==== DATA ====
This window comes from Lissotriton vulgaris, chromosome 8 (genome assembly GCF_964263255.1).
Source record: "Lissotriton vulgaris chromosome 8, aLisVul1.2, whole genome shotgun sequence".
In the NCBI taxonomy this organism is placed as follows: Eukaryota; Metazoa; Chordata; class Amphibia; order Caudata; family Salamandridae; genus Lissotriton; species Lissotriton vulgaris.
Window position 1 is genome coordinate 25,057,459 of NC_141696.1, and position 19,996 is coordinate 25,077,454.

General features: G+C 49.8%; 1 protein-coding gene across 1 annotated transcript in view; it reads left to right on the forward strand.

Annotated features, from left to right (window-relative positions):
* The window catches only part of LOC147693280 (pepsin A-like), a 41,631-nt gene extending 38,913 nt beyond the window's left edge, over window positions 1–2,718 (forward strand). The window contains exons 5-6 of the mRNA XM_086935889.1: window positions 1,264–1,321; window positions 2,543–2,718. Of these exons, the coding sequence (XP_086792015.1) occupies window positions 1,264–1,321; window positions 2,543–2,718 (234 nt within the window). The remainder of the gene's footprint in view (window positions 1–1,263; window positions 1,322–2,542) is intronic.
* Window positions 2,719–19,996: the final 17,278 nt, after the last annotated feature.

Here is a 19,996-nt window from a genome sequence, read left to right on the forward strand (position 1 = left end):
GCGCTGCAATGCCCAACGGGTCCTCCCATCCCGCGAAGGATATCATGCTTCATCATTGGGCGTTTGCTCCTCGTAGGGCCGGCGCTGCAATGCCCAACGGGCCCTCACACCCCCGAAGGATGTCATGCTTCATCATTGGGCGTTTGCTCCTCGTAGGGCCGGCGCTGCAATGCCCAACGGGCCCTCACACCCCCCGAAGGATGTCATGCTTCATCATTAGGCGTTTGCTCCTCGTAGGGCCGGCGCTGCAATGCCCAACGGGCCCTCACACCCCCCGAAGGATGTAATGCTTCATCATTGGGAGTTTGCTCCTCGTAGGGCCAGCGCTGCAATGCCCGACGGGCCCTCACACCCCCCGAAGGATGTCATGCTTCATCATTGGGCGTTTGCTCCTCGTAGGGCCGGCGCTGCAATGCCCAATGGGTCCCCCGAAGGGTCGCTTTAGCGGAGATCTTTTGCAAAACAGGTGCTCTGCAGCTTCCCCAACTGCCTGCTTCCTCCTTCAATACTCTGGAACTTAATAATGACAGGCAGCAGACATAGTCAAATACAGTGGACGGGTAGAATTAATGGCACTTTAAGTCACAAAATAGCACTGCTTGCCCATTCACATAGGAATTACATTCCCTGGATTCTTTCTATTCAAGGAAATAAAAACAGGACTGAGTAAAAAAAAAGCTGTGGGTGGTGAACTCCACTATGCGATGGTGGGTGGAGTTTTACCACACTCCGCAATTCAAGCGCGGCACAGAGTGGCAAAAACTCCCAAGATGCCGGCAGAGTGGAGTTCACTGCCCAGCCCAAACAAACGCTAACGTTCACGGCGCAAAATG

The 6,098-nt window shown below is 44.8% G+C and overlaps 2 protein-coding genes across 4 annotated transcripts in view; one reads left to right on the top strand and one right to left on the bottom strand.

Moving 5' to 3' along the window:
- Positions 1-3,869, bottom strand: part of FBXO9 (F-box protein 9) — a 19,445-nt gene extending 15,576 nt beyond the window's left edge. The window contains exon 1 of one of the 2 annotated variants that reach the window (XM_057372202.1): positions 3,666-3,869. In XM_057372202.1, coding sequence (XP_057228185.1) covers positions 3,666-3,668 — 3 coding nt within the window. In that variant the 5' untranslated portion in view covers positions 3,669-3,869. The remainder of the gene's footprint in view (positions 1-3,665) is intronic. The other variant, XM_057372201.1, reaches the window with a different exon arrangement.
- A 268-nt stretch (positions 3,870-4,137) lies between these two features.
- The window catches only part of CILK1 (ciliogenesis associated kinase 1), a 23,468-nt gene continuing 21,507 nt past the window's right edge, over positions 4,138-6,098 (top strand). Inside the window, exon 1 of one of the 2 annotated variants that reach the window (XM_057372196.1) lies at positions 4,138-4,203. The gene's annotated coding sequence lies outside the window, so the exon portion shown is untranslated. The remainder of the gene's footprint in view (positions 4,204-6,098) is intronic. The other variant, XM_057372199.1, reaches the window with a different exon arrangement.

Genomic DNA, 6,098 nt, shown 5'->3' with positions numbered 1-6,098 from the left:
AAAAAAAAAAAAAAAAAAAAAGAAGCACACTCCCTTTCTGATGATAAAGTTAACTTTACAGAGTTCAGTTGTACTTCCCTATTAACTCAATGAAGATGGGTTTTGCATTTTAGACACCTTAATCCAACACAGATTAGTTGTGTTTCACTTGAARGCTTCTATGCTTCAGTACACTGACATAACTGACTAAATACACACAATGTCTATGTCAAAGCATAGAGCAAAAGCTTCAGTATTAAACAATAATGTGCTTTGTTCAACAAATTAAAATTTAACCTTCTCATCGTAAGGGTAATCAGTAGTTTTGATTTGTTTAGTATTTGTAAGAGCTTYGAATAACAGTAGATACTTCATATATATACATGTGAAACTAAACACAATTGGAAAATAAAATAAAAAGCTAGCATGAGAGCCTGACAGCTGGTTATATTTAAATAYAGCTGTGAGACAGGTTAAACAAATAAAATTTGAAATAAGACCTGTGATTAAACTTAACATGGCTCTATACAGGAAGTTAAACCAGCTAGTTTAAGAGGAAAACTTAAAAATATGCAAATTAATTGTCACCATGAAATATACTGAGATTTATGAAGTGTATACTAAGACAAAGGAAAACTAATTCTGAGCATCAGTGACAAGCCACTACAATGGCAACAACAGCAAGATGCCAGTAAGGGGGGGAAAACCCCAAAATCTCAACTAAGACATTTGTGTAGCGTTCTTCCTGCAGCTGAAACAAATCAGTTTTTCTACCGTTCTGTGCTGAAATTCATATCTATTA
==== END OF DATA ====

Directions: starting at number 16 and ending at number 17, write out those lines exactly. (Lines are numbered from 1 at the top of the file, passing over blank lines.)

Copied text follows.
Genomic DNA, 6,098 nt, shown 5'->3' with positions numbered 1-6,098 from the left:
AAAAAAAAAAAAAAAAAAAAAGAAGCACACTCCCTTTCTGATGATAAAGTTAACTTTACAGAGTTCAGTTGTACTTCCCTATTAACTCAATGAAGATGGGTTTTGCATTTTAGACACCTTAATCCAACACAGATTAGTTGTGTTTCACTTGAARGCTTCTATGCTTCAGTACACTGACATAACTGACTAAATACACACAATGTCTATGTCAAAGCATAGAGCAAAAGCTTCAGTATTAAACAATAATGTGCTTTGTTCAACAAATTAAAATTTAACCTTCTCATCGTAAGGGTAATCAGTAGTTTTGATTTGTTTAGTATTTGTAAGAGCTTYGAATAACAGTAGATACTTCATATATATACATGTGAAACTAAACACAATTGGAAAATAAAATAAAAAGCTAGCATGAGAGCCTGACAGCTGGTTATATTTAAATAYAGCTGTGAGACAGGTTAAACAAATAAAATTTGAAATAAGACCTGTGATTAAACTTAACATGGCTCTATACAGGAAGTTAAACCAGCTAGTTTAAGAGGAAAACTTAAAAATATGCAAATTAATTGTCACCATGAAATATACTGAGATTTATGAAGTGTATACTAAGACAAAGGAAAACTAATTCTGAGCATCAGTGACAAGCCACTACAATGGCAACAACAGCAAGATGCCAGTAAGGGGGGGAAAACCCCAAAATCTCAACTAAGACATTTGTGTAGCGTTCTTCCTGCAGCTGAAACAAATCAGTTTTTCTACCGTTCTGTGCTGAAATTCATATCTATTA